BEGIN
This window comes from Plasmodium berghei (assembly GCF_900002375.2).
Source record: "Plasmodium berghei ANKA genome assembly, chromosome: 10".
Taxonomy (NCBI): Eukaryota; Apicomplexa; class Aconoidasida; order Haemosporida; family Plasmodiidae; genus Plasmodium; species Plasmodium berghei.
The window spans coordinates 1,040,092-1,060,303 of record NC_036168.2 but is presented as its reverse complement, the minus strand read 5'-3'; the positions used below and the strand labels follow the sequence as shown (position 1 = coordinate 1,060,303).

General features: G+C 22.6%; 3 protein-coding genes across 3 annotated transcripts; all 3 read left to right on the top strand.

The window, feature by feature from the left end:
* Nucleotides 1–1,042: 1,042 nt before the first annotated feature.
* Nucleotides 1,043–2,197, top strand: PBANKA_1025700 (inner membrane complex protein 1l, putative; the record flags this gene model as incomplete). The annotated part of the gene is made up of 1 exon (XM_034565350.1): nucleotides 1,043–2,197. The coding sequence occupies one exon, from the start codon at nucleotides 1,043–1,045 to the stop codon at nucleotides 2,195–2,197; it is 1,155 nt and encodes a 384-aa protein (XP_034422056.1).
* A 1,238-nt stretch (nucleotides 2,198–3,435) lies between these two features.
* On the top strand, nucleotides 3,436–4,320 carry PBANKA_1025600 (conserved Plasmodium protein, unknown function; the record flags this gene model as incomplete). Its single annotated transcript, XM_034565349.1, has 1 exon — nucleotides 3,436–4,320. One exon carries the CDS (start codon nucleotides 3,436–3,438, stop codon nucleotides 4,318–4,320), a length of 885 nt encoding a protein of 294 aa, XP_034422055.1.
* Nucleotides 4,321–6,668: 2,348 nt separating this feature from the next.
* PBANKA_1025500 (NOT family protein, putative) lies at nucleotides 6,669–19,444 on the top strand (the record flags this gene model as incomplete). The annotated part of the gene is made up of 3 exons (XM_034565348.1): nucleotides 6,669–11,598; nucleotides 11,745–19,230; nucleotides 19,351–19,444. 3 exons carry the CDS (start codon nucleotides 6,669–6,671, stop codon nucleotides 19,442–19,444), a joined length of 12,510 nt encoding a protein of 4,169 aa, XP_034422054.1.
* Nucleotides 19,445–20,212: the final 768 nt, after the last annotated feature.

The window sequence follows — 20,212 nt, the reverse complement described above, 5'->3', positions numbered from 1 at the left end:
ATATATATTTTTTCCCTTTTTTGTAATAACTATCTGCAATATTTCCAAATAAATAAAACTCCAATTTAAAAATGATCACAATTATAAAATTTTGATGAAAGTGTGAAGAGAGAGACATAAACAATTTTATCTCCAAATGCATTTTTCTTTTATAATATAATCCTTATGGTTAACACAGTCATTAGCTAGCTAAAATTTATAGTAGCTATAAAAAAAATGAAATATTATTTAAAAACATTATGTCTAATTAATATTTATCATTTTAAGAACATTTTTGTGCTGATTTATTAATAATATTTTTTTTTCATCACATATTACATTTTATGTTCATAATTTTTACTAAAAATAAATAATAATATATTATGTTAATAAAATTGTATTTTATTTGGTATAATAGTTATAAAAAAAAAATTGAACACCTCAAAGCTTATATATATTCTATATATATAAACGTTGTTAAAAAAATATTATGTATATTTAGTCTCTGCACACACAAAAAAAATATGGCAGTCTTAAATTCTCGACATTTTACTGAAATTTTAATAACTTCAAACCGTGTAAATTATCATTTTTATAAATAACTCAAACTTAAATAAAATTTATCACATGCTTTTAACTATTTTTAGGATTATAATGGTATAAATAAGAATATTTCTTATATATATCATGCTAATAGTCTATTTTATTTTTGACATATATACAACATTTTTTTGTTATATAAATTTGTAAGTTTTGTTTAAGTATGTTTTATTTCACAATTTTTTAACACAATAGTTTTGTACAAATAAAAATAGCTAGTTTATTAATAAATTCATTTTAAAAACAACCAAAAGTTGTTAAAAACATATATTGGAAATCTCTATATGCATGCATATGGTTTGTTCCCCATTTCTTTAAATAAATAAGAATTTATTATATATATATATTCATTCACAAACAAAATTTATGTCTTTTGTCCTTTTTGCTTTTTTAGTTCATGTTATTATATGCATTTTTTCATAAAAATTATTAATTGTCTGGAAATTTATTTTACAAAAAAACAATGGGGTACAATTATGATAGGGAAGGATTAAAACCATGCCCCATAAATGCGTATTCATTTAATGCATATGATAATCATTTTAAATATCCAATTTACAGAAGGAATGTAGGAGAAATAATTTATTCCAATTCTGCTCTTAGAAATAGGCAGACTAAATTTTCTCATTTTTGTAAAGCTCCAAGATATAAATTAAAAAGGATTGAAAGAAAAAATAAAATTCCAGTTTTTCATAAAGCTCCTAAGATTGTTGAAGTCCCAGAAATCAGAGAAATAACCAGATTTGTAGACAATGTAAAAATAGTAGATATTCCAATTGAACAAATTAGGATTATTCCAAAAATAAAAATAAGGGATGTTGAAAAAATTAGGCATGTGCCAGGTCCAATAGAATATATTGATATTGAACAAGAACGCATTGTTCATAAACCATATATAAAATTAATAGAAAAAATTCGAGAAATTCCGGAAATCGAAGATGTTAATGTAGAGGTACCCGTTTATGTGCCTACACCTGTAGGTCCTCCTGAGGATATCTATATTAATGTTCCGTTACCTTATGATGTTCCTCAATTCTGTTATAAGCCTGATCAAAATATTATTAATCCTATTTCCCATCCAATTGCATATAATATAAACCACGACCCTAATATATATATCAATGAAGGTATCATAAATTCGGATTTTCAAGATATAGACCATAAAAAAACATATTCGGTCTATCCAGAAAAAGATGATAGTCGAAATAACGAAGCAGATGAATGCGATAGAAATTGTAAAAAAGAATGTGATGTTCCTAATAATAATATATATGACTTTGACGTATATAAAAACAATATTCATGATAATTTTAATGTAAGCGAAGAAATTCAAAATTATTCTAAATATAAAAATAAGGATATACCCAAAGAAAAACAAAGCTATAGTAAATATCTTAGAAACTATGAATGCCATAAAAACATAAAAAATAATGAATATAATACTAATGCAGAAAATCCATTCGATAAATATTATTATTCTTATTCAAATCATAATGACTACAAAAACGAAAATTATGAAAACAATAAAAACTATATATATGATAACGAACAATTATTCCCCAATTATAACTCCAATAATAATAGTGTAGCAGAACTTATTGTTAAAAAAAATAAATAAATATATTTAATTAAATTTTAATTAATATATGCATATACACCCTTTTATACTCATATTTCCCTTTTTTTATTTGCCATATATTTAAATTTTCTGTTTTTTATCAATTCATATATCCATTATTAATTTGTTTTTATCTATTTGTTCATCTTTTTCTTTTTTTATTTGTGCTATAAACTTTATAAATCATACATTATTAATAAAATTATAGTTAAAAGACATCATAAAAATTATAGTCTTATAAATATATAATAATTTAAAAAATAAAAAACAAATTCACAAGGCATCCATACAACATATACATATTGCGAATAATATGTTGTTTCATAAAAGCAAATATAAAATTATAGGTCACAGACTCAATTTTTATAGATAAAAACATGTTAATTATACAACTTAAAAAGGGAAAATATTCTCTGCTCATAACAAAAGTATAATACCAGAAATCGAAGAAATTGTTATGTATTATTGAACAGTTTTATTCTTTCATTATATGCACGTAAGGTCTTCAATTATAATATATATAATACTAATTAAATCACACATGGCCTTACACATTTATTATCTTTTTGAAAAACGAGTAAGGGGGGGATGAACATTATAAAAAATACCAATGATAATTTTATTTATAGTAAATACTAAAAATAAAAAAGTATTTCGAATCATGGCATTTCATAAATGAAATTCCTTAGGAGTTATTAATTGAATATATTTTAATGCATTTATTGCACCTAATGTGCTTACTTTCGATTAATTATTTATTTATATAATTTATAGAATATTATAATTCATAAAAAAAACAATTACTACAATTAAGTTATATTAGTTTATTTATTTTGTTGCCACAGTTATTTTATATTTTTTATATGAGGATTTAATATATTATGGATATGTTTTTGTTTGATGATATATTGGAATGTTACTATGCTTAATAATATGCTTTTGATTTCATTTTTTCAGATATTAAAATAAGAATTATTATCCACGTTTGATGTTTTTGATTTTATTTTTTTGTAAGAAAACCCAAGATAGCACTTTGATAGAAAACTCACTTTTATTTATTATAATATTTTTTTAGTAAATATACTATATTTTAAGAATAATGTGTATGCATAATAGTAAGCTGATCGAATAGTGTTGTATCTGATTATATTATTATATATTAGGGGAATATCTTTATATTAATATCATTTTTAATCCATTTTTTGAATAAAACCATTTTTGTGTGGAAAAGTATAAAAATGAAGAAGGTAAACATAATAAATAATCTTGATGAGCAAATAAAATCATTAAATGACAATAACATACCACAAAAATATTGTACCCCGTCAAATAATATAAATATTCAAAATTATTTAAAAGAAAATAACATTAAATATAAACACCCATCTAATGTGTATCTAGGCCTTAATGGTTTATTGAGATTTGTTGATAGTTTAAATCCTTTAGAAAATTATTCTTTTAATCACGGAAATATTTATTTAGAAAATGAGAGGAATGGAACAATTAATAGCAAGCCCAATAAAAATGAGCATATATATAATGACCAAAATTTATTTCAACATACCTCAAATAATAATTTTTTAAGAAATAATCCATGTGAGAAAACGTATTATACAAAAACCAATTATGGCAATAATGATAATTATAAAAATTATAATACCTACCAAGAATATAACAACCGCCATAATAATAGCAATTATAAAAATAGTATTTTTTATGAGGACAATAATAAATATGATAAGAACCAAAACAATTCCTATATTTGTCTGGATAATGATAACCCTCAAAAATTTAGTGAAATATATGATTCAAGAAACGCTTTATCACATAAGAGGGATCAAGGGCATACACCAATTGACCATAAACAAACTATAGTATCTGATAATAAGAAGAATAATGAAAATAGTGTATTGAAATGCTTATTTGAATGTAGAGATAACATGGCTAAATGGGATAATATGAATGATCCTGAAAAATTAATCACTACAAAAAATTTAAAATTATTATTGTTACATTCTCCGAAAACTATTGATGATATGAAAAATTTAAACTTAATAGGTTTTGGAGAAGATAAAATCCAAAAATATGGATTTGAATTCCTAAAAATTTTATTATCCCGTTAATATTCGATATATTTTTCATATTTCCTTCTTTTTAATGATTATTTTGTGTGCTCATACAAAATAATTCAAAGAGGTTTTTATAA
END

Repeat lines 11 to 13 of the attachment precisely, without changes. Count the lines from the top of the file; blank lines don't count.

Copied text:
* Nucleotides 4,321–6,668: 2,348 nt separating this feature from the next.
* PBANKA_1025500 (NOT family protein, putative) lies at nucleotides 6,669–19,444 on the top strand (the record flags this gene model as incomplete). The annotated part of the gene is made up of 3 exons (XM_034565348.1): nucleotides 6,669–11,598; nucleotides 11,745–19,230; nucleotides 19,351–19,444. 3 exons carry the CDS (start codon nucleotides 6,669–6,671, stop codon nucleotides 19,442–19,444), a joined length of 12,510 nt encoding a protein of 4,169 aa, XP_034422054.1.
* Nucleotides 19,445–20,212: the final 768 nt, after the last annotated feature.